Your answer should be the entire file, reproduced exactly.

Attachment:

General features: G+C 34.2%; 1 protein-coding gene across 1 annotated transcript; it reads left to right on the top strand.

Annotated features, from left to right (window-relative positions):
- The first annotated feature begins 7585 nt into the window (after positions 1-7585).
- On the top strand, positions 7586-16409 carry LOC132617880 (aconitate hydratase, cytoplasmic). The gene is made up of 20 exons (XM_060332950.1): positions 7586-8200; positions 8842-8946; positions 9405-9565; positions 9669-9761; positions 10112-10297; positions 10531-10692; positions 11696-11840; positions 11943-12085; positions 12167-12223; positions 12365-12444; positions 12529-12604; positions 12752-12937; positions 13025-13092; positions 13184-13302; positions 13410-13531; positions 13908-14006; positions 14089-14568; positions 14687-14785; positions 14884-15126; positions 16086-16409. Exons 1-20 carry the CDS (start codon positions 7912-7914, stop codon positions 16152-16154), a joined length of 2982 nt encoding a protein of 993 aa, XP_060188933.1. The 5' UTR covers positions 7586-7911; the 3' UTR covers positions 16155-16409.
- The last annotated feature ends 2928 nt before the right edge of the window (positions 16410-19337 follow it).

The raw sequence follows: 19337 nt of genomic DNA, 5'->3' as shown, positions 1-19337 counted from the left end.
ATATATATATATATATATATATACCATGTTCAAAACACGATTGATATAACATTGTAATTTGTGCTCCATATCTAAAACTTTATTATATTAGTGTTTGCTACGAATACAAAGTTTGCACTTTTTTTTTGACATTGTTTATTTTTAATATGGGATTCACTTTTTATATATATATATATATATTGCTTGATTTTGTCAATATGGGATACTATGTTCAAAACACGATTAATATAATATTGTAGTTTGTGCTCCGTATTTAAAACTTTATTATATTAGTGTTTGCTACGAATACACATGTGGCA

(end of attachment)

General features: G+C 34.2%; 1 protein-coding gene across 1 annotated transcript; it reads left to right on the top strand.

Annotated features, from left to right (window-relative positions):
- The first annotated feature begins 7585 nt into the window (after positions 1-7585).
- On the top strand, positions 7586-16409 carry LOC132617880 (aconitate hydratase, cytoplasmic). The gene is made up of 20 exons (XM_060332950.1): positions 7586-8200; positions 8842-8946; positions 9405-9565; positions 9669-9761; positions 10112-10297; positions 10531-10692; positions 11696-11840; positions 11943-12085; positions 12167-12223; positions 12365-12444; positions 12529-12604; positions 12752-12937; positions 13025-13092; positions 13184-13302; positions 13410-13531; positions 13908-14006; positions 14089-14568; positions 14687-14785; positions 14884-15126; positions 16086-16409. Exons 1-20 carry the CDS (start codon positions 7912-7914, stop codon positions 16152-16154), a joined length of 2982 nt encoding a protein of 993 aa, XP_060188933.1. The 5' UTR covers positions 7586-7911; the 3' UTR covers positions 16155-16409.
- The last annotated feature ends 2928 nt before the right edge of the window (positions 16410-19337 follow it).

The raw sequence follows: 19337 nt of genomic DNA, 5'->3' as shown, positions 1-19337 counted from the left end.
ATATATATATATATATATATATACCATGTTCAAAACACGATTGATATAACATTGTAATTTGTGCTCCATATCTAAAACTTTATTATATTAGTGTTTGCTACGAATACAAAGTTTGCACTTTTTTTTTGACATTGTTTATTTTTAATATGGGATTCACTTTTTATATATATATATATATATTGCTTGATTTTGTCAATATGGGATACTATGTTCAAAACACGATTAATATAATATTGTAGTTTGTGCTCCGTATTTAAAACTTTATTATATTAGTGTTTGCTACGAATACACATGTGGCA